Time Out says
If there’s been any trend which has just exploded in Hong Kong over the past couple of years, it’s been the tapas trend. It all started with a few restaurants modelling themselves on the Spanish tapas joints of old, focusing on traditional, small sharing plates. But, over a few months now, there’s been all sorts of offshoots springing up, from American tapas to fusion Chinese and Japanese. And this trend has shown no signs of slowing down.
So when we hear Tabibito is taking the place of the former Corner Kitchen in the chic Po Hing Fong, Sheung Wan, we’re desperate to try. This is an okazu joint – which basically means it’s a Japanese restaurant focusing on those side dishes which are traditionally used to add flavour to rice but have become tapas meals in their own right over the years.
The décor at Tabibito is simple and comfortable, with a small bar and a few tables in the main area, as well as a long communal bench that spills out on to the pavement. It’s helmed by chef de cuisine Noriyuki Sugies, who has enjoyed an impressive career at the likes of Restaurant VII in Sydney and the New York Mandarin Oriental’s Asiate. There are rave reviews out there on his innovative mixture of French and Japanese styles. Tabibito means ‘traveller’ in Japanese and, much like the chef, the restaurant boasts an eclectic fusion of Japanese training and international influences.
The menu is separated into ‘raw’, ‘sea’, ‘land’ and ‘soil’ to describe the nature of the dishes and where the ingredients hail from. And the staff are not shy in making recommendations on their personal favourites either. Following their advice, we plump for some Hokkaido sweet corn tempura ($78) to start, where mozzarella cheese is sandwiched between two flat sides of cut corn before being batter-fried and sprinkled with matcha powder and sea salt. The sweet corn and cheese combines well, with the seasoning bringing out the flavours of vegetable and dairy ingredients.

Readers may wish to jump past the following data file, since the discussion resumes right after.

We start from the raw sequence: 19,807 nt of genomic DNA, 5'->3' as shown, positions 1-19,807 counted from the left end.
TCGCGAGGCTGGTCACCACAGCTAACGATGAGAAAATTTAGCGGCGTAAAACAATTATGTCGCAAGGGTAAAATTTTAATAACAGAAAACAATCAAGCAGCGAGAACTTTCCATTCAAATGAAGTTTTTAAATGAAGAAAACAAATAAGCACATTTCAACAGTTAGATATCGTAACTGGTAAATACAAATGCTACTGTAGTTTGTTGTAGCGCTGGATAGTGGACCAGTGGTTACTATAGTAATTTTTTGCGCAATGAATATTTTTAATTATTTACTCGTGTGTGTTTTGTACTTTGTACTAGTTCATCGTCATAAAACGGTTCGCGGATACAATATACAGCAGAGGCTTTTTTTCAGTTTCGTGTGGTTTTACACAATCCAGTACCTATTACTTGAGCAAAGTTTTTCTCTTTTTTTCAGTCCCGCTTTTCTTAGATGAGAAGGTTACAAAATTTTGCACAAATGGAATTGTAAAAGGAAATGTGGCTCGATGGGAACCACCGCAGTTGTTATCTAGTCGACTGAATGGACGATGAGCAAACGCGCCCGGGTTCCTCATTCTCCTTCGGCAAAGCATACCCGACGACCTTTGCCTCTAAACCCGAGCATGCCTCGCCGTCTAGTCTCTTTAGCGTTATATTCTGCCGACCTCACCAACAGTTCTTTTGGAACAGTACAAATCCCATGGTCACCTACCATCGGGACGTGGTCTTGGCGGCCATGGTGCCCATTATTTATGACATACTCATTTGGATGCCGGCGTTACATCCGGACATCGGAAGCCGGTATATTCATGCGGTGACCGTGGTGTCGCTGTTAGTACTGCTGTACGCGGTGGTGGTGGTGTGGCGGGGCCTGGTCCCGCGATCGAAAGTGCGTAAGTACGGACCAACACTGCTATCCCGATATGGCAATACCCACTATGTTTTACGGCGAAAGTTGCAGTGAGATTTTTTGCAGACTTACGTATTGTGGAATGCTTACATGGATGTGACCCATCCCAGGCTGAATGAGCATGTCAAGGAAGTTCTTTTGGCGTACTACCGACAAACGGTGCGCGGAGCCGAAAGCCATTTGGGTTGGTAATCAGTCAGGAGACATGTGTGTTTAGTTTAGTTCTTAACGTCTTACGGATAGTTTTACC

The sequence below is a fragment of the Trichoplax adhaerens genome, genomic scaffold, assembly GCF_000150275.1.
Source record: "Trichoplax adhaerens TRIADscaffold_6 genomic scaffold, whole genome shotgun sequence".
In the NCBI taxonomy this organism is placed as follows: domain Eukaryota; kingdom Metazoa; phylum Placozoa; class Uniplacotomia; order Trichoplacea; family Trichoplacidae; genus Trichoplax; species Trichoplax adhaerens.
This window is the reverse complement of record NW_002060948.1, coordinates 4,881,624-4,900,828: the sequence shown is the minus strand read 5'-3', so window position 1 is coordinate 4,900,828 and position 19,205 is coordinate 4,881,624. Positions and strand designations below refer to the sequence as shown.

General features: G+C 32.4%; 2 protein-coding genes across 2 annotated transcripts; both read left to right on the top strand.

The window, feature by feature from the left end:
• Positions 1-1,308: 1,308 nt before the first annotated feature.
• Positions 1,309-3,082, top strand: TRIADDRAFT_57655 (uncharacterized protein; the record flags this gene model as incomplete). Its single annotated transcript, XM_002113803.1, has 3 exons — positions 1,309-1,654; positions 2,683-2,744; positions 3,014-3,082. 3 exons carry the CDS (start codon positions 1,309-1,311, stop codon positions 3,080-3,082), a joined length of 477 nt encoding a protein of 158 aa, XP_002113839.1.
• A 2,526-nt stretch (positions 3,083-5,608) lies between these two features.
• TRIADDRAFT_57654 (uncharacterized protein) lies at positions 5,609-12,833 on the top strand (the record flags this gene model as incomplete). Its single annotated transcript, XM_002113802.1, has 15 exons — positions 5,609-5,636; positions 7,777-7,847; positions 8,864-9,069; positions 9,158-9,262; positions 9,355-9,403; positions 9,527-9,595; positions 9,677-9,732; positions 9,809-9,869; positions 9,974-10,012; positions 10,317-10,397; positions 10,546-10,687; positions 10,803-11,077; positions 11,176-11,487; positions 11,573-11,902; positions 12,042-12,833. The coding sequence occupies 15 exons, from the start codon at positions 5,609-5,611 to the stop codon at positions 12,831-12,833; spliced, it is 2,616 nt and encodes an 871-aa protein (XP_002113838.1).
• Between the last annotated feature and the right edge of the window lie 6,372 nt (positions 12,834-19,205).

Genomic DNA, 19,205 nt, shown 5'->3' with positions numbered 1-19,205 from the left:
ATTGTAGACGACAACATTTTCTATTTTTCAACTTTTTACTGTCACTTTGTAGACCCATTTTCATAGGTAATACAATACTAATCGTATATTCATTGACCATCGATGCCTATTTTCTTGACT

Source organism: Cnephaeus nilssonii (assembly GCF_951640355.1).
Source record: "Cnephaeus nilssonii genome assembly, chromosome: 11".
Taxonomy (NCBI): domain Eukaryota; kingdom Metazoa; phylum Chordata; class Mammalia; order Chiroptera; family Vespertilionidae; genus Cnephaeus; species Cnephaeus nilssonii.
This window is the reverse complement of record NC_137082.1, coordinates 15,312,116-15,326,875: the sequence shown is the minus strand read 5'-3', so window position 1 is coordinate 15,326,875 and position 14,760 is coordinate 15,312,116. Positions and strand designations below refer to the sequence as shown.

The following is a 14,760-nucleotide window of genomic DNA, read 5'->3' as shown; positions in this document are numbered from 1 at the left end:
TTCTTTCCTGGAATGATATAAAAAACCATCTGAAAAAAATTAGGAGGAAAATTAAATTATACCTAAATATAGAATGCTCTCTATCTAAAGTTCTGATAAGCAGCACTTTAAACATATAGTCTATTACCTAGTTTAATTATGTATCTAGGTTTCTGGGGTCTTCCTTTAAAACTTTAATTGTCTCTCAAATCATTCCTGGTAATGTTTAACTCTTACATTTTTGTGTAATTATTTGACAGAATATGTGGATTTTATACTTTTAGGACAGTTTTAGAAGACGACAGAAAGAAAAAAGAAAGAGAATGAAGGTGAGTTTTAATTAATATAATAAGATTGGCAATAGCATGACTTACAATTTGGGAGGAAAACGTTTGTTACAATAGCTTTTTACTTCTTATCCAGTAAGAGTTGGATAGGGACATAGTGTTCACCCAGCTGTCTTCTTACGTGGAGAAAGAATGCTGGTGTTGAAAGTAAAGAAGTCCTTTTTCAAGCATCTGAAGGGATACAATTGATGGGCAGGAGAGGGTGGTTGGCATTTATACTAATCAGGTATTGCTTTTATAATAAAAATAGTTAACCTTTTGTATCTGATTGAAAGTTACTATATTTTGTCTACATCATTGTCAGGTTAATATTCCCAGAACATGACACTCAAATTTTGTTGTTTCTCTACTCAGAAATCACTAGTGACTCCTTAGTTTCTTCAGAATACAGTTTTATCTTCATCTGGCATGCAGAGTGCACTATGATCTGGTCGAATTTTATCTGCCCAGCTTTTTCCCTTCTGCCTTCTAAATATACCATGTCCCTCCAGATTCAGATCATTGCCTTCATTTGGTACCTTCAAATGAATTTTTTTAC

The ‘raw’ tapas-style menu is what grabs our attention most as we want to see how this Japanese style of cuisine is crossed with Western influences – and then how the fusion works in tapas form. It does work. The uni-spiked tofu ($158) is beautifully presented in a small, flat bowl, with uni, dashi (Japanese stock) jelly, bonito flakes and ginger artfully placed on top of a bed of homemade tofu. When we take a spoon from different areas of the bowl, the dashi jelly acts like a conduit for the other flavours, rounded off by the superbly smooth taste of soy. Every spoonful is different depending on which part of the bowl you dig into.
Next up is the green tea-cured salmon ($108), which consists of a small piece of fish nestled on a bed of quinoa on a crostini. Though refreshing, it’s a little underwhelming compared to the tofu dish. But the wagyu tartar ($158) fares much better. The meat is in a spicy miso sauce and is mixed with capers and sesame, and served with rice crackers instead of rye bread. The light crispiness of the crackers matches the miso in the tender beef, creating a unique Asian-meets-French experience.
Hot tapas dishes then arrive to warm our bellies, like the steamed razor clams ($128), which are soaked in Hitachino white ale instead of the usual water. They’re in a sauce, which is incredibly smooth and buttery, with a hint of beer to cut the richness. Unfortunately the clams may have gotten a little too drunk to spit out all the sand as some grains remain in the shells – although this hardly ruins the dish. The tapas version of okonomiyaki (Japanese savoury pancake) with mud crab ($118) is also a winner. Made smaller and thicker than usual, the pancake reminds us of a filet mignon version of the traditional food. The mashed mountain yam (yamaimo), mixed with cabbage and crab, makes the fishy flavours a little more subtle – although the sticky, doughy pancake may be a little too thick for some palates.
Tabibito’s bar offers the entire line of Hitachino beers, as well as Hitachino’s White Ale and Pale Ale on tap. There’s also a promising list of cocktails like juniper sake and black truffle negroni (note: the venue was still finalising its liquor licence at time of writing, so watch this space). So, if Tabibito continues its innovative tapas-style sharing plates and irons out those small little complaints while concentrating on its superb dishes, then we’re certainly on board as this addition to the city’s non-stop tapas train speeds into the future. Lisa Cam
Tabibito 20 Po Hing Fong, Sheung Wan, 2547 2833; facebook.com/tabibitohk.